Skip to main content(Press Enter).
The COVID-19 Coronavirus health crisis is presenting unprecedented challenges that are being felt worldwide and deep in the heart of our communities. At Combined Insurance, we have taken steps to protect our employees and their families while working to maintain solid levels of support and service for our customers
Start of main content
Alli Walsh, Social Media Strategist
Did your pet visit the vet this year? Responsible pet owners typically take their pets for annual checkups and to make sure their pets are protected from preventable diseases through vaccinations. Traditionally this would mean automatically administering a booster shot every three years, but many pet parents and veterinarians are now relying on titer testing to prevent giving their pets vaccinations that they really don’t need.
“Over-vaccination” can lead to allergic reactions, auto-immune diseases and in rare cases, cancer. So, determining whether or not your pet actually needs a booster is a very useful thing.1
When your pet is exposed to a virus, whether through a vaccine or from actually being sick, their immune systems respond by producing antibodies to fight infection. Titer testing tests a small amount of your pets’ blood to see whether or not he or she is already protected from the disease from a previous vaccine by measuring the amount of antibodies to a particular disease in the blood.
If your pet is already protected from a disease, then they don’t need a booster shot. This can be especially useful for pets whose health history is unknown.
Titer testing kits makes it easy to perform the test in-house instead of sending the blood sample to the lab, and pet insurances typically cover titer testing as an alternative to vaccinations.
In addition to the rabies vaccine, every puppy should receive these 3 core vaccines between 8-16 weeks of age:
And for kittens, in addition to the rabies vaccine, between the ages of 8-16 weeks:
For both cats and dogs, boosters should be administered at 1 year later, and then every 3 years, unless titer testing shows that the dog is protected. Here’s where you step in, unless your vet is already onboard.2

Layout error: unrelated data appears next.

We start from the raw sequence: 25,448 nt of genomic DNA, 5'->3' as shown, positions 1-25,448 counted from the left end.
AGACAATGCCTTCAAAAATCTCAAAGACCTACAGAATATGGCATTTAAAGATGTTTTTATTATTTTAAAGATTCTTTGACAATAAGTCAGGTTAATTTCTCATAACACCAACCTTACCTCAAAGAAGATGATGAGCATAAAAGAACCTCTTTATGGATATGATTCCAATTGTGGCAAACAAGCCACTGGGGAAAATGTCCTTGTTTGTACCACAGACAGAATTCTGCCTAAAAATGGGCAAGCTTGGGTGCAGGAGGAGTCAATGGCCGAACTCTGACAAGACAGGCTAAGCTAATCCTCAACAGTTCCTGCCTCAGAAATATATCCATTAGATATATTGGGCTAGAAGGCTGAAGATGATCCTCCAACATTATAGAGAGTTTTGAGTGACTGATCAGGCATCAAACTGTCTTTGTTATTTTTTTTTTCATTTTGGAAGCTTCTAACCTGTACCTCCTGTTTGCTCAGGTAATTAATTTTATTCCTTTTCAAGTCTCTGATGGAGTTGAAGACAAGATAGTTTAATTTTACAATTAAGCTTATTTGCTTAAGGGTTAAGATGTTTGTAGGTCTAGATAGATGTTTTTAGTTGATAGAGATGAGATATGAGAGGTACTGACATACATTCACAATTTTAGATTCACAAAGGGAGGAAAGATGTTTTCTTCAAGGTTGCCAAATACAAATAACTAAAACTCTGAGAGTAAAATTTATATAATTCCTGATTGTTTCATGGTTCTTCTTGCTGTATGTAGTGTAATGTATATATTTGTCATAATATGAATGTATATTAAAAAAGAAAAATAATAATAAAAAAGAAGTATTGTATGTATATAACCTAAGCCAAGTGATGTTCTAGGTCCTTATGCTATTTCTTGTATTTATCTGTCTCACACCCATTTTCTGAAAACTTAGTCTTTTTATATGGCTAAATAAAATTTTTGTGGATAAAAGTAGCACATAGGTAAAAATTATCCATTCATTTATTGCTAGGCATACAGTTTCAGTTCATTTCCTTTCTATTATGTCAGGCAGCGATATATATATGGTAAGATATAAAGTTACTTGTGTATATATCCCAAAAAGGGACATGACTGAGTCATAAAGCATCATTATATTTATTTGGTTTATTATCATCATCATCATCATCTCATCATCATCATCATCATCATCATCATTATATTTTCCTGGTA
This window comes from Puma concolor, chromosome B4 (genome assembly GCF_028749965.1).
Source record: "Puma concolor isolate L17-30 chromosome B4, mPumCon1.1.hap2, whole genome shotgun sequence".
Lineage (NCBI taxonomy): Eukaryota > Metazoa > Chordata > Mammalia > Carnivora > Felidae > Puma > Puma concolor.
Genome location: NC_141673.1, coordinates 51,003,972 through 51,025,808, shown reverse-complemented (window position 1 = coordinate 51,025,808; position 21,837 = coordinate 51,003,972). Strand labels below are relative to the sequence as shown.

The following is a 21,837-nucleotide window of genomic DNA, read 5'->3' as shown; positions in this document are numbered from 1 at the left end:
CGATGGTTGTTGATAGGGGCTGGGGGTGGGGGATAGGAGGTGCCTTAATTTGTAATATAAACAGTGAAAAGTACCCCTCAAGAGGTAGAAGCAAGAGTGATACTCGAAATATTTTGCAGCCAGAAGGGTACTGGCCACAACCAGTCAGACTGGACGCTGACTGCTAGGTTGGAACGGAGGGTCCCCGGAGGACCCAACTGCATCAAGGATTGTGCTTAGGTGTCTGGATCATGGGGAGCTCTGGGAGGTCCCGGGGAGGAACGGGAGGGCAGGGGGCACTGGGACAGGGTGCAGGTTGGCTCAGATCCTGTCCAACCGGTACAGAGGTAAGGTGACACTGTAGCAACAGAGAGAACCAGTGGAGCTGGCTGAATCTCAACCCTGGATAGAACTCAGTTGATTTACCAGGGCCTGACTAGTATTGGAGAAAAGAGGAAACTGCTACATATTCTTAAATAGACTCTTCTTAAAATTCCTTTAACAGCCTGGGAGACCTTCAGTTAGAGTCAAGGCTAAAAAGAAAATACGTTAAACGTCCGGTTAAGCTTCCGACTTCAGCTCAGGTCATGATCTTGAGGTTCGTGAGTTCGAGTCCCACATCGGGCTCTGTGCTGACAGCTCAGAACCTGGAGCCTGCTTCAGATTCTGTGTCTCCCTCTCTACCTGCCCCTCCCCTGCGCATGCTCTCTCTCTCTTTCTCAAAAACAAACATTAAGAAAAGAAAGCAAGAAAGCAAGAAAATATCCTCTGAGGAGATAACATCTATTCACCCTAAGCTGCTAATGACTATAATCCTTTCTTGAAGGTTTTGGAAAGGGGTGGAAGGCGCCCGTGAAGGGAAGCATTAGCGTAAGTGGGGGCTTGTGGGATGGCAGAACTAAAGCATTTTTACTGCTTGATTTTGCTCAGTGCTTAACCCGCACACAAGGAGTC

If your vet automatically gives your pets boosters, it’s time to ask him or her why. Currently titer testing can show immunity for parvovirus, distemper and the adenovirus according to the AAHA vaccine guidelines.
References 1 Vaccines and your pet: What you need to know. (n.d.). Retrieved from aaha.org/pet_owner/lifestyle/vaccines-and-your-pet-what-you-need-to-know.aspx 2 (n.d.). Retrieved from avma.org/News/JAVMANews/Pages/171101f.aspx
Summer Fun with Fruit: Diabetes-Friendly Desserts
10 of the Biggest Mistakes People Make when Getting (back) into Working Out
The Science Behind HIIT
Get protection from the hidden costs of accidents, illnesses and income disruption.
Offer your employees additional benefits with no extra cost to your company.
Learn more about our leadership, our vision and what we're doing.
“Start of statement by W. CLEMENT STONE, FOUNDERDo the right thing because it's the right thing to do.End of statement ”W. CLEMENT STONE, FOUNDER
Combined Insurance Company of America (Chicago, IL Illinois) is a leading provider of individual supplemental accident, disability, health, and life insurance products and a Chubb company. With a tradition of nearly 100 years of success, we have an A+ rating by the Better Business Bureau and are one of Ward’s Top 50® Performing Life-Health Insurance Companies. Combined Insurance is also the number one Military Friendly® Employer in the over $1B revenue category for 2019 by VIQTORY. This is the company’s eighth consecutive year on the top 10 list and fifth consecutive year in the top 5—Combined Insurance was previously named the number one Military Friendly® Employer in the nation for 2015 and 2016. In New York, products are underwritten by Combined Life Insurance Company of New York (Latham, NY).
Products & Solutions
© 2020 Combined Insurance. All rights reserved.